At a summer Read and React coaches meeting in Atlanta, during a topic on communication, Rich Cassella of Wagner University described a series of 3-0 Read and React Drills that he has used to build up offensive communication for the players he was worked with. He has graciously agreed to share those in this post. Thank you Rich! – Rick
3 on 0 Read and React Drills to Enhance Communication
“Simple can be harder than complex: You have to work hard to get your thinking
clean to make it simple. But it’s worth it in the end because once you get there, you
can move mountains.”
– Steve Jobs
3-player drills are a great way to help your players learn how to communicate on the floor as they learn the Read & React.
Communication is an incredibly vital piece of our culture and success. The more we communicate, the more prepared we are to execute.
When running 3-player drills, start by emphasizing the techniques used to communicate on the floor.
On the Ball…
Dribble-At = Basket Cut (for teammate)
Dribble Drive = Circle Movement
Pass & Cut = Basket Cut (for passer)
NOTE: A pass fake can be a great way to communicate to a teammate to Read Line Cut
without the need to use your dribble.
Hands ready to receive a pass.
Communicating the screen to the ball handler and the teammate being screened for.
Two hands facing the ball handler = I’m ready to receive a pass
N.I.T.E. communication to gain the attention of the ball handler. (Pin!, Filling Right, etc)
NOTE: It is important for player’s off-the-ball to understand that it is their responsibility to gain
the attention of the ball handler. The ball handler should be looking (peek) towards the basket
for scoring opportunities, so many times they may miss an open teammate without
All of the following elements of 3-player drills should be mixed up:
Positioning on the floor…
Where the ball starts…
Start the ball in the middle, so the ball-handler has a teammate on their left and
right AND ALSO start the ball on an end, so the ball-handler ONLY has
teammates on their right or left. Both situations will happen in a game and need
to be drilled.
How the Action begins…
Starting the Action with the Ball Handler….
Read-line Cut (Pass Fake)
Pass & Cut
Dribble Drive (& Bounce Out)
Ball Screen (Reverse Dribble)
In the post
Starting the Action Off-the-Ball…
Read Line Cut
NOTE: It is easy for us to get into the habit of starting every action with a Pass & Cut. This can
lead to players believing that the Pass & Cut is how we “start the offense.” Variety will keep
player’s ready at all times, put the focus on communicating, finding scoring opportunities, and
working as a team.
To begin, limit your player’s to no more than 2 or 3 actions before scoring
The Read and React is great because it allows players to focus more on their habits and instincts and less on scripted actions. This is why having a plan and a purpose for your 3-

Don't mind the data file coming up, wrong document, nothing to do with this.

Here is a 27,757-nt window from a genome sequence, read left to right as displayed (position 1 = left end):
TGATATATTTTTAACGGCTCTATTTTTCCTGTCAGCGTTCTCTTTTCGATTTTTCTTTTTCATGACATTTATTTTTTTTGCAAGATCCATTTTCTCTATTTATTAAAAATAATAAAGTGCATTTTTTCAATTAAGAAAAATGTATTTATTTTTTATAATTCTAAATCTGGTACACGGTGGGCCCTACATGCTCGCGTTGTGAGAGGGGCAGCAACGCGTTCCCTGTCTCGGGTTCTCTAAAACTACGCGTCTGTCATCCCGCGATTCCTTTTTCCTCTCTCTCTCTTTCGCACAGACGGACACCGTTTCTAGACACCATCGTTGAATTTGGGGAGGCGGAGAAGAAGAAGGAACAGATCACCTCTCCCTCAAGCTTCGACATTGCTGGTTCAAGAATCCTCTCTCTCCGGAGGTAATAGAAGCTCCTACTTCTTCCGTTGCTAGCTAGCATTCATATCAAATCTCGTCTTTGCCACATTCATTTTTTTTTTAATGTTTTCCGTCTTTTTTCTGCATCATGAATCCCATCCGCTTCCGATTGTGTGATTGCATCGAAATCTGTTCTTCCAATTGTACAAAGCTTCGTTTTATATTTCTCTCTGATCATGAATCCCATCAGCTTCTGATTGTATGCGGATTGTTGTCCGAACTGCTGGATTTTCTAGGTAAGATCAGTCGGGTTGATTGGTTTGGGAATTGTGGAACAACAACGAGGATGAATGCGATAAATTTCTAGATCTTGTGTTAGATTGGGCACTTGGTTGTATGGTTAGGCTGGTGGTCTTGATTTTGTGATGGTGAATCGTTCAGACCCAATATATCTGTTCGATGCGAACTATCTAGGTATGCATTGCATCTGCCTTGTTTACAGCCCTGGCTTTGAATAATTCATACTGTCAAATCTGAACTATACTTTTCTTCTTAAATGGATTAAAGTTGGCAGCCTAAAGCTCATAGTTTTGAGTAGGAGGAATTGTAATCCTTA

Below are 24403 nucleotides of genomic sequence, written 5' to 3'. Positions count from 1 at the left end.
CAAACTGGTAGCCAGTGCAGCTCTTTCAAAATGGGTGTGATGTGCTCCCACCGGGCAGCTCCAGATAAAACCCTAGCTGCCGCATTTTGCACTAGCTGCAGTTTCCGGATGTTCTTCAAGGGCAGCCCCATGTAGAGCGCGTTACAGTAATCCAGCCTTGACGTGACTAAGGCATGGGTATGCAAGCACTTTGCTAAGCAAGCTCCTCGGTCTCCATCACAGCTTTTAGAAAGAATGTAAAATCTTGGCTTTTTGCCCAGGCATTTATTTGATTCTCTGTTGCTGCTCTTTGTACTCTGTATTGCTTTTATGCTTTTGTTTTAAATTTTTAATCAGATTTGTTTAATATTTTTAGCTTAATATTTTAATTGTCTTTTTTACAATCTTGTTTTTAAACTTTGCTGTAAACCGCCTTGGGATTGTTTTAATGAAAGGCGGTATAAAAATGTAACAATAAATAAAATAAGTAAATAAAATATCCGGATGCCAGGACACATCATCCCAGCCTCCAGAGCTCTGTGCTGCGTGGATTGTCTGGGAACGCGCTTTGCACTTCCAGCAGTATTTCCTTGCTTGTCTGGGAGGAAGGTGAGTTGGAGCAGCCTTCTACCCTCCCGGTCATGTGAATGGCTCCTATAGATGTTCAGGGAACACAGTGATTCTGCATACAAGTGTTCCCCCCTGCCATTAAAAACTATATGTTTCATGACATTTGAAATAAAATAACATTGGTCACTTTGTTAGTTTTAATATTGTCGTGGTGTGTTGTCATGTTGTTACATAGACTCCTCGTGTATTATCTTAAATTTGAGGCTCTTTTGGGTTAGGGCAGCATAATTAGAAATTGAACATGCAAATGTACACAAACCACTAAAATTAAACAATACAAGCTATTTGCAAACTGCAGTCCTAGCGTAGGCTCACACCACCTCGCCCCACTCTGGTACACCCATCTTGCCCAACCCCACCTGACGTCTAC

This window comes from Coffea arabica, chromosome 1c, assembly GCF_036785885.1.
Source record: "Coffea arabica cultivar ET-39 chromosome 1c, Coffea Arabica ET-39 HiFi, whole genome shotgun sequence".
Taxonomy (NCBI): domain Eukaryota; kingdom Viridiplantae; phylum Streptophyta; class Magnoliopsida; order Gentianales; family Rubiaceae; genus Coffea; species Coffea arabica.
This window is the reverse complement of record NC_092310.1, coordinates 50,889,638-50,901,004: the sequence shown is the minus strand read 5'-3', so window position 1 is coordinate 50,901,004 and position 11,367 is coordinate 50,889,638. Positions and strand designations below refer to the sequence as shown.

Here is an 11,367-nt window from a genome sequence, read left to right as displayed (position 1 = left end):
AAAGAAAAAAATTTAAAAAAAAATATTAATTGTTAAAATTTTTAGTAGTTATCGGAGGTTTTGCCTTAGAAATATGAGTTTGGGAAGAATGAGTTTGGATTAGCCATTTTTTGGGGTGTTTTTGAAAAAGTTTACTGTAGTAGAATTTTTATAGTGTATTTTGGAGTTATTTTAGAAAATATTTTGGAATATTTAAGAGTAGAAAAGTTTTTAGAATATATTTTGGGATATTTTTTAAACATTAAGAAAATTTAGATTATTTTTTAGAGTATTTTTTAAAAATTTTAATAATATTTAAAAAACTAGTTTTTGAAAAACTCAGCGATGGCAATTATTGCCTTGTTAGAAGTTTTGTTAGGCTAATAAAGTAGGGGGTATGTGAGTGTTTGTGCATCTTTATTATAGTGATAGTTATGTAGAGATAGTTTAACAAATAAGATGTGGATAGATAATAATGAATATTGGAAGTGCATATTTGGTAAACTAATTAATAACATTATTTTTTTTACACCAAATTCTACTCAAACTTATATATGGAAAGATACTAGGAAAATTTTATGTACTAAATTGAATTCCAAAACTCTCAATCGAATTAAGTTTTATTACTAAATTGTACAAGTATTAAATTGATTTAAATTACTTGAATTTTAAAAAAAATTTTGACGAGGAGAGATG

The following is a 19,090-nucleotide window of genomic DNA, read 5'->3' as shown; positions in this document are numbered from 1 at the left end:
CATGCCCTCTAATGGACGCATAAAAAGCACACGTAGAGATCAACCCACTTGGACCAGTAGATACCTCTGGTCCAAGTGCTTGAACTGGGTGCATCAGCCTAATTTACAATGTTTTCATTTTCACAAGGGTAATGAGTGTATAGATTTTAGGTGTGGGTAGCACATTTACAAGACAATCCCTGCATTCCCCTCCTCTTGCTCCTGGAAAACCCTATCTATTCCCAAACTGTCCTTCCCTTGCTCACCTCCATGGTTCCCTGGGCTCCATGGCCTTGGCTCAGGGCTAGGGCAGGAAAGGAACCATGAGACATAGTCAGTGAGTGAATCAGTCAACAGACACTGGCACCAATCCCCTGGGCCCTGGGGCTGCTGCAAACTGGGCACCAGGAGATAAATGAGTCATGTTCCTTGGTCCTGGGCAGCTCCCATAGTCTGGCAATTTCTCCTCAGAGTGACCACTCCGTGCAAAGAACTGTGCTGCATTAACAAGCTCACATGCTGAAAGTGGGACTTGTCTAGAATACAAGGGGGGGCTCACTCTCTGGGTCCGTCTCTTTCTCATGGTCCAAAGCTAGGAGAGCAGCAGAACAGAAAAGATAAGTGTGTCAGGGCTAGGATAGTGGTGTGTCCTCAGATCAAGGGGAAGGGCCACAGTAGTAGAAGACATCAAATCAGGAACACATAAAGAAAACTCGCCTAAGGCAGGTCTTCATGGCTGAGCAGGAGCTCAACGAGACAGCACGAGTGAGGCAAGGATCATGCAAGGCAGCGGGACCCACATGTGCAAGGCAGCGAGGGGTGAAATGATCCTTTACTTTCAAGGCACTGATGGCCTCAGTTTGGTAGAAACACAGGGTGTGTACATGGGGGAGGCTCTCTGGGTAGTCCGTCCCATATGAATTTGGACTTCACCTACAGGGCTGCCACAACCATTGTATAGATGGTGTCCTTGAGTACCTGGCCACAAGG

player drills can be critical. By adding variety to the drill you will also need to add a focus. This is where you can begin to
introduce players to how to attack certain defenders.
Instead of scripting the offensive action, you can script a defensive situation…
– Defensive Closeout
– Defender Overplays 1 Pass Away
– Pack Line Defense
– Dead Ball (No Dribbles)
This will help focus the actions of the ball handler and help players off-the-ball anticipate when
a teammate is about to attack the basket.
While this may take a little more work at the beginning of drills and may challenge your abilities
to communicate, it will help players recognize situations more effectively in games.
Scripted Actions for High Rep Offensive Actions
Scripted Actions can still be used for high rep offensive scoring/shooting drills. This allows you
to stay within the offensive framework and still get in skill development.
You may also find the need to script actions at the beginning of your season or at certain times
when you can your team to perfect a certain attack. If you decide to script an action, I would
always suggest adding some kind of variable to keep players from running the action as a
traditional play. For example, you can have them start the ball at different spots, vary when they
score, or add a defender.
When moments do arise where you need to focus on a particular skill, such as twist passing,
you will be able to afford spending a few minutes training the technique since you will be using
the skill in other drills as well.
Thanks for taking a few moments to look over these notes. I hope they help you in the
Please download the attached .pdf that Rich has drawn up using Fast Draw for examples and court diagrams of how to start your 3-0 Drills.